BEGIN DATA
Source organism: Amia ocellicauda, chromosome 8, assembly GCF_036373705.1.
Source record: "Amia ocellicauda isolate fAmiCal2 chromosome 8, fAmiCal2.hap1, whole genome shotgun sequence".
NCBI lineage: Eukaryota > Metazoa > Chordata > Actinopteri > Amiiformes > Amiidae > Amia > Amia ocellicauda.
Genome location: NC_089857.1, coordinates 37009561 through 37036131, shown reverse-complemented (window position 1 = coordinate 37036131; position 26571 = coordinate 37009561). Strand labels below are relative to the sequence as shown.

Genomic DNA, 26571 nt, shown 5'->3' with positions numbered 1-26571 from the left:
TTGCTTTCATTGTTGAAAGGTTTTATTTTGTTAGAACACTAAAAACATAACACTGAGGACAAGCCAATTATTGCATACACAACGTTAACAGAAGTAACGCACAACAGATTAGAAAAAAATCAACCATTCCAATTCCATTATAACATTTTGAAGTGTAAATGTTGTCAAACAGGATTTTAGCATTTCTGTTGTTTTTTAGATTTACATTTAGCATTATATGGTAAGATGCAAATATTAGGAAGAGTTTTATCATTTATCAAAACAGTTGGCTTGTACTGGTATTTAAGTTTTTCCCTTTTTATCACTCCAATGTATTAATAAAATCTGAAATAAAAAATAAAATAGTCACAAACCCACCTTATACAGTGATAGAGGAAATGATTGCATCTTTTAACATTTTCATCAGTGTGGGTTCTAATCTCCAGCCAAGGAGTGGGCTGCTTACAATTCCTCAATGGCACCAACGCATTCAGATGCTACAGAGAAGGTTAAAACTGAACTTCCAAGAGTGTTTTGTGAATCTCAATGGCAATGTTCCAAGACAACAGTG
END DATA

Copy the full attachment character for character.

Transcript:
Source organism: Amia ocellicauda, chromosome 8, assembly GCF_036373705.1.
Source record: "Amia ocellicauda isolate fAmiCal2 chromosome 8, fAmiCal2.hap1, whole genome shotgun sequence".
NCBI lineage: Eukaryota > Metazoa > Chordata > Actinopteri > Amiiformes > Amiidae > Amia > Amia ocellicauda.
Genome location: NC_089857.1, coordinates 37009561 through 37036131, shown reverse-complemented (window position 1 = coordinate 37036131; position 26571 = coordinate 37009561). Strand labels below are relative to the sequence as shown.

Genomic DNA, 26571 nt, shown 5'->3' with positions numbered 1-26571 from the left:
TTGCTTTCATTGTTGAAAGGTTTTATTTTGTTAGAACACTAAAAACATAACACTGAGGACAAGCCAATTATTGCATACACAACGTTAACAGAAGTAACGCACAACAGATTAGAAAAAAATCAACCATTCCAATTCCATTATAACATTTTGAAGTGTAAATGTTGTCAAACAGGATTTTAGCATTTCTGTTGTTTTTTAGATTTACATTTAGCATTATATGGTAAGATGCAAATATTAGGAAGAGTTTTATCATTTATCAAAACAGTTGGCTTGTACTGGTATTTAAGTTTTTCCCTTTTTATCACTCCAATGTATTAATAAAATCTGAAATAAAAAATAAAATAGTCACAAACCCACCTTATACAGTGATAGAGGAAATGATTGCATCTTTTAACATTTTCATCAGTGTGGGTTCTAATCTCCAGCCAAGGAGTGGGCTGCTTACAATTCCTCAATGGCACCAACGCATTCAGATGCTACAGAGAAGGTTAAAACTGAACTTCCAAGAGTGTTTTGTGAATCTCAATGGCAATGTTCCAAGACAACAGTG